The General Agreement on Tariff and Trade, the predecessor of the World Trade Organization, was a brainchild of many of those wartime statesmen. Their goal was to ensure an open, non-discriminatory and predictable trading environment. They knew all too well that when goods don’t cross borders, soldiers will.

The Power of Listening

Secondly, trade liberalization alone is not sufficient for guaranteeing international peace and economic well-being. Other international and domestic policies should be put in place if we are to reap all the benefits of trade and tackle some of its disrupting side effects.

Before developing hard policies, political leaders and opinion leaders should take a softer approach. They could start by attempting to gain a better understanding of one another’s domestic difficulties and supporting policies that could alleviate these problems and therefore help safeguard open trade.

Us Against the Robots

Finally, G20 leaders need to prepare for a new world where jobs are replaced by computers and automation. This has already altered the trade landscape. According to a new study, about 88 percent of job losses in the U.S. manufacturing sectors were because of automation and other domestic factors, rather than international trade. If academics at the Oxford Martin School are to be believed, this trend will continue over the next two decades, with 47 percent of all jobs falling victim to automation.

No nation will escape this future, so it is up to us all to work together. We can do that by sharing best practices on how to ensure our citizens are equipped with skills that even robots don’t have, or how to strengthen laws and legislations to protect worker bargaining power. We should also look to increase the level of policy harmonization between nations on taxation and employment policies.

The Time for Action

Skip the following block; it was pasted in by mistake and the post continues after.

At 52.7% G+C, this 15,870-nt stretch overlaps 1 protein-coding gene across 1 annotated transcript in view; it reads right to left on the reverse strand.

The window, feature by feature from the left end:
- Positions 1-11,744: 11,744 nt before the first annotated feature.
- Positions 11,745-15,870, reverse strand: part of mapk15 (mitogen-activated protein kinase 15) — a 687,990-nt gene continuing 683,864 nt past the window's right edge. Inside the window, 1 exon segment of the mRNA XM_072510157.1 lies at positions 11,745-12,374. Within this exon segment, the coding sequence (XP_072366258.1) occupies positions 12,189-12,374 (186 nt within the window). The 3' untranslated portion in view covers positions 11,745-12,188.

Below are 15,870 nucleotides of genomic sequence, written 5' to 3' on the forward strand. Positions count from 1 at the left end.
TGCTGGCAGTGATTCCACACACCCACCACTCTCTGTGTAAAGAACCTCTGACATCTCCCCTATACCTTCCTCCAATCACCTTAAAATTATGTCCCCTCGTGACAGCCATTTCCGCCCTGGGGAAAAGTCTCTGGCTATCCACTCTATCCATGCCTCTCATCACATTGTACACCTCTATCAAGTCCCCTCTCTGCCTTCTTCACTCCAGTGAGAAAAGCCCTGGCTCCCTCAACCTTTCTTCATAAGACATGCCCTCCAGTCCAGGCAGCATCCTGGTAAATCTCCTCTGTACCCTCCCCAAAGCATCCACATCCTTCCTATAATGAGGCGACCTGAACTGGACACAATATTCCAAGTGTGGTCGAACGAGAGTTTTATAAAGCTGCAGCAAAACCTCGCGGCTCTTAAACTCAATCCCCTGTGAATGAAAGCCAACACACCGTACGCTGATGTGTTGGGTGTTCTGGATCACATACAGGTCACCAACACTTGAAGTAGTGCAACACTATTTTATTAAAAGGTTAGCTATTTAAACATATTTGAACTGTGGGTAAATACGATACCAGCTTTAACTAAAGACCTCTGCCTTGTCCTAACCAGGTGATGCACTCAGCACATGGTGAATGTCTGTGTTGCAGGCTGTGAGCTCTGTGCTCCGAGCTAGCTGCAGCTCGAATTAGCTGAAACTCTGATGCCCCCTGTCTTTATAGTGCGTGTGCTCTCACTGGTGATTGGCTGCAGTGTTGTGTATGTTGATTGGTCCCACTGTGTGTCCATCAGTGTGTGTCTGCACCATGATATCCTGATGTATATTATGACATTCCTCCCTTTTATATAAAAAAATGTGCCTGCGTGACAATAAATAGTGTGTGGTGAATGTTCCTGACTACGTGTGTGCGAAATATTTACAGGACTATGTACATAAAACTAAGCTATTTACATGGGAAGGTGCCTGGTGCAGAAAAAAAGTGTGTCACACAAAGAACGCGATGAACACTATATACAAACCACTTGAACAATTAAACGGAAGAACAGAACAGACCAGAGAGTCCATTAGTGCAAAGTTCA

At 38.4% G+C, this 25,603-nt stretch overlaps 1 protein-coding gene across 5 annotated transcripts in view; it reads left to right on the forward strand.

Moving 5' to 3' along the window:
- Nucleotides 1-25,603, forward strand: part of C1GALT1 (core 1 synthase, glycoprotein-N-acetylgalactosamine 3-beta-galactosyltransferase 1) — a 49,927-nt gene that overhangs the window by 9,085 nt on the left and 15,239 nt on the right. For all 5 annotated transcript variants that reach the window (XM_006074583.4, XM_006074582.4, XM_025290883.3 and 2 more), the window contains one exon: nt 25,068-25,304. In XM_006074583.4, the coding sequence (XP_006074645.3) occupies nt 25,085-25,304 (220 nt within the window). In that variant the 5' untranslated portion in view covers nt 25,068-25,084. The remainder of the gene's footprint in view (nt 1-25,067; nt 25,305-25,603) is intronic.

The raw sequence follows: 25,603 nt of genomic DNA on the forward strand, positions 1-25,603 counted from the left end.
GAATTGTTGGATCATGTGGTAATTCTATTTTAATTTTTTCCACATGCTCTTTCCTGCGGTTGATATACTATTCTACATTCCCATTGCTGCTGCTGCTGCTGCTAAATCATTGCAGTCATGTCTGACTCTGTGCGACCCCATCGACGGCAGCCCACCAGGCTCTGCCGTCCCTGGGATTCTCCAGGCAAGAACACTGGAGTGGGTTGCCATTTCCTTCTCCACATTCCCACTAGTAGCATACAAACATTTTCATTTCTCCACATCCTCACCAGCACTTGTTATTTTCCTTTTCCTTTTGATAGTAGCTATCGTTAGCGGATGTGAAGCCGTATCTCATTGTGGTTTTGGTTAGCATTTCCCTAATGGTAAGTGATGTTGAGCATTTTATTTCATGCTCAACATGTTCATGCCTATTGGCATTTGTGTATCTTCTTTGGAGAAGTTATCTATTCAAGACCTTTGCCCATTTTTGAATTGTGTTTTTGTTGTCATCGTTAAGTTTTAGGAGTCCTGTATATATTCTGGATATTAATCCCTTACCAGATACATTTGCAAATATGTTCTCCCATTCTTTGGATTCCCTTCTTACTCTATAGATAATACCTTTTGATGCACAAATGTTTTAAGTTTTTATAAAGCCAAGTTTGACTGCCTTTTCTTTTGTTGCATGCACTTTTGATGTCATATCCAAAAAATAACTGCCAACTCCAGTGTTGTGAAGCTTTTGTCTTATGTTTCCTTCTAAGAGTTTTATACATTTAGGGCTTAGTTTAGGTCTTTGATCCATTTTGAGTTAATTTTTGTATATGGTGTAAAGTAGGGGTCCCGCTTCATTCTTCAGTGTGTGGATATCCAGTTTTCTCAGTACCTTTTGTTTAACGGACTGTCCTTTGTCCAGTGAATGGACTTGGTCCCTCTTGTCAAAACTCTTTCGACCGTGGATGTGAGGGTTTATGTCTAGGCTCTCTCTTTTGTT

The economic case for trade leaves no room for uncertainty, and yet trade and globalization are coming under increasing attack. Whether the sum total of benefits and downsides of trade is positive depends not just on trade. Sustainable development also requires upgrading education, infrastructure and in-country innovation, as well as mutual understandings and policy harmonization on employment, taxation and other factors unrelated to trade.

To trade or not to trade, that is not a question. If we want to make sure we reap the benefits it has to offer, in 2017, G20 leaders must not just talk a good talk; they must start acting to protect an open trading system in which nobody is left behind.

The views expressed in this article are those of the author and do not necessarily represent his organization.

This piece first appeared on the World Economic Forum’s Agenda blog.

Shuaihua Cheng

Managing Director China of International Centre for Trade and Sustainable Development

Dr. Shuaihua ‘Wallace’ Cheng is the Managing Director of China, International Centre for Trade and Sustainable Development  (ICTSD) China. He is a member of ICTSD Operation, Programme and Strategy Board. Currently, he co-manages WTO Post-Nairobi Programme and China, G20 and Global Economic Governance, New Industrial Policy Group, the E15 Initiative in partnership with the World Economic Forum.